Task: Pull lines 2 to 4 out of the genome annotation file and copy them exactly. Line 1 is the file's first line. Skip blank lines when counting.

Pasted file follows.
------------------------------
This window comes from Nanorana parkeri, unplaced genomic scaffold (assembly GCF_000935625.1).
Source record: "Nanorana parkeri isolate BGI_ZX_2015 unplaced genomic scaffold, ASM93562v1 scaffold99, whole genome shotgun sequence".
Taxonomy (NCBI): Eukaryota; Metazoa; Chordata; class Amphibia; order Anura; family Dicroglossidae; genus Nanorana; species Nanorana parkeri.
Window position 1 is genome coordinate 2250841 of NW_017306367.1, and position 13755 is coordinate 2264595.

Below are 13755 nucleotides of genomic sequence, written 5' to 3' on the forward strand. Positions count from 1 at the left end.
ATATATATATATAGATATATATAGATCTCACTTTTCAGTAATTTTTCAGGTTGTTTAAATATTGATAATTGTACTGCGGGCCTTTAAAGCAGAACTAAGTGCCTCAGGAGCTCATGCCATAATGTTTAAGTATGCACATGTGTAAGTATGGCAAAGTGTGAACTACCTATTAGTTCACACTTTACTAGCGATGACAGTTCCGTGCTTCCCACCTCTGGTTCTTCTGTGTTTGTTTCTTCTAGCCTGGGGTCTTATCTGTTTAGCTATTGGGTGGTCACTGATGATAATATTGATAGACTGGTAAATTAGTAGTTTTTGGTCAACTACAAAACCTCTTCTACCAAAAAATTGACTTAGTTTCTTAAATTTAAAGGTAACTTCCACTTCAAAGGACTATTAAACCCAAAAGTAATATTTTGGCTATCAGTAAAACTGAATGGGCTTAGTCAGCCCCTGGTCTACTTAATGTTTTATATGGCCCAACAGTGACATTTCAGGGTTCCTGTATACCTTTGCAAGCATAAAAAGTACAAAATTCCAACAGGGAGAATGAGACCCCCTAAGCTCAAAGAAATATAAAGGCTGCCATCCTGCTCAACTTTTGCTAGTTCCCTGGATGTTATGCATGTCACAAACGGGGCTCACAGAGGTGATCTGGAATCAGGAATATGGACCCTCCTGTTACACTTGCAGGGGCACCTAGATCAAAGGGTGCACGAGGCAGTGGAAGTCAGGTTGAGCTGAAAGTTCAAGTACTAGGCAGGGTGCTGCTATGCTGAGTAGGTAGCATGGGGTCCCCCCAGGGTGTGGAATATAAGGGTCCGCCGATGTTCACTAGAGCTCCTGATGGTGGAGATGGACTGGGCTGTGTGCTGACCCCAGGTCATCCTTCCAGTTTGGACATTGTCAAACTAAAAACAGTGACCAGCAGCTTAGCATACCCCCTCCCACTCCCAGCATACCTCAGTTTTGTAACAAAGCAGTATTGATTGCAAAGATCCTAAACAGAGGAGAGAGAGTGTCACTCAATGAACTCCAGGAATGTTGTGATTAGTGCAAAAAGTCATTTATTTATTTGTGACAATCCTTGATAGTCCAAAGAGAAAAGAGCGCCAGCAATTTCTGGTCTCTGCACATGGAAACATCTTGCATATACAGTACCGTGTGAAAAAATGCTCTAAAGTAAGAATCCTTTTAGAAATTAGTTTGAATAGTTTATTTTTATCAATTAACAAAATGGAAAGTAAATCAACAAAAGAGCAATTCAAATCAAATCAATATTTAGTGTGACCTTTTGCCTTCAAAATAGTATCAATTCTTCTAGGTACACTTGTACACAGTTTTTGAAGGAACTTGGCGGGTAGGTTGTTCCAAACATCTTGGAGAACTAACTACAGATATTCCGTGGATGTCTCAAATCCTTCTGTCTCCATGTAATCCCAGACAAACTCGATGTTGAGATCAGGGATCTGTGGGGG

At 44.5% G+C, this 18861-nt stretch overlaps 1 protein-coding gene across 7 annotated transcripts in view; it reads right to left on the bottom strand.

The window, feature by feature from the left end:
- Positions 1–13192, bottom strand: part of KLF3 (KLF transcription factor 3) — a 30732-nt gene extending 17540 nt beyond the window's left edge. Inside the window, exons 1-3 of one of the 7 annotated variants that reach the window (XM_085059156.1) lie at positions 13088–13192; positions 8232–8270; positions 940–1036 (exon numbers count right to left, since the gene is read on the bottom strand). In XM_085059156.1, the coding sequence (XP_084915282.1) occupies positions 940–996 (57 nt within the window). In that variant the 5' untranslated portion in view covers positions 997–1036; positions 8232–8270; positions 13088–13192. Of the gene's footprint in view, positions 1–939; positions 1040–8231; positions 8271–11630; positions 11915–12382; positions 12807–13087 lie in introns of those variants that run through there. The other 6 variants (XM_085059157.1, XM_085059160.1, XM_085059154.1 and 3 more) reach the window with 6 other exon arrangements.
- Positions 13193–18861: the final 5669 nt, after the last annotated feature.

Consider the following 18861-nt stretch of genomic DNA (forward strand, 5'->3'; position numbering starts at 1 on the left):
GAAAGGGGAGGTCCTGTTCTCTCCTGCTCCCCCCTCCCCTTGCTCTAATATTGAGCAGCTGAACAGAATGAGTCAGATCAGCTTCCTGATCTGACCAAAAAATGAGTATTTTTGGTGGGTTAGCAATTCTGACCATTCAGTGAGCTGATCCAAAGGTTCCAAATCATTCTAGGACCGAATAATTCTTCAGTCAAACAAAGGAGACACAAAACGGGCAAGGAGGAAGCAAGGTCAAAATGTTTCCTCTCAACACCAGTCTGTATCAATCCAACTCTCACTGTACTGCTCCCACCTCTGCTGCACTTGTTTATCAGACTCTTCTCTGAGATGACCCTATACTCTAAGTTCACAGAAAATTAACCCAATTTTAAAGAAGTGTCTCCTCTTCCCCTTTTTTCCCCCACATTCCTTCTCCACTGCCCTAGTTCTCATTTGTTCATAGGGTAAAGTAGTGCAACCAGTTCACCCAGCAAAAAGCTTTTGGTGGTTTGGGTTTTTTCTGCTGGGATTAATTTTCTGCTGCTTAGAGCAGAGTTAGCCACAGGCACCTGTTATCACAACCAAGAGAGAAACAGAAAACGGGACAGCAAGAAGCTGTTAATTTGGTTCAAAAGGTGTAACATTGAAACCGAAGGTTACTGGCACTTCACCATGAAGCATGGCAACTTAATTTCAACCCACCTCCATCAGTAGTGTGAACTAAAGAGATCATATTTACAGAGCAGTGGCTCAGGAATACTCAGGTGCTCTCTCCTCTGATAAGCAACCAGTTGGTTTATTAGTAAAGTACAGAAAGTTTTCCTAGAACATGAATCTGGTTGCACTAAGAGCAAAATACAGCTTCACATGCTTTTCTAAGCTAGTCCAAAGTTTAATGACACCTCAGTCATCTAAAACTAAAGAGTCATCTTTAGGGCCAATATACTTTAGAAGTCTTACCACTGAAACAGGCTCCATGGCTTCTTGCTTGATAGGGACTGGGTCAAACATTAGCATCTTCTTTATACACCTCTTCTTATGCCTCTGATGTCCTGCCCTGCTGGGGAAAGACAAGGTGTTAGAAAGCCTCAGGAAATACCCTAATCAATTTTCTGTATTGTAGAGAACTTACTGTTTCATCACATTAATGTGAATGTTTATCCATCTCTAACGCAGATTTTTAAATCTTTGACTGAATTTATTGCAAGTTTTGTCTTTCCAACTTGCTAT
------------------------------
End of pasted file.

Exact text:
Source record: "Nanorana parkeri isolate BGI_ZX_2015 unplaced genomic scaffold, ASM93562v1 scaffold99, whole genome shotgun sequence".
Taxonomy (NCBI): Eukaryota; Metazoa; Chordata; class Amphibia; order Anura; family Dicroglossidae; genus Nanorana; species Nanorana parkeri.
Window position 1 is genome coordinate 2250841 of NW_017306367.1, and position 13755 is coordinate 2264595.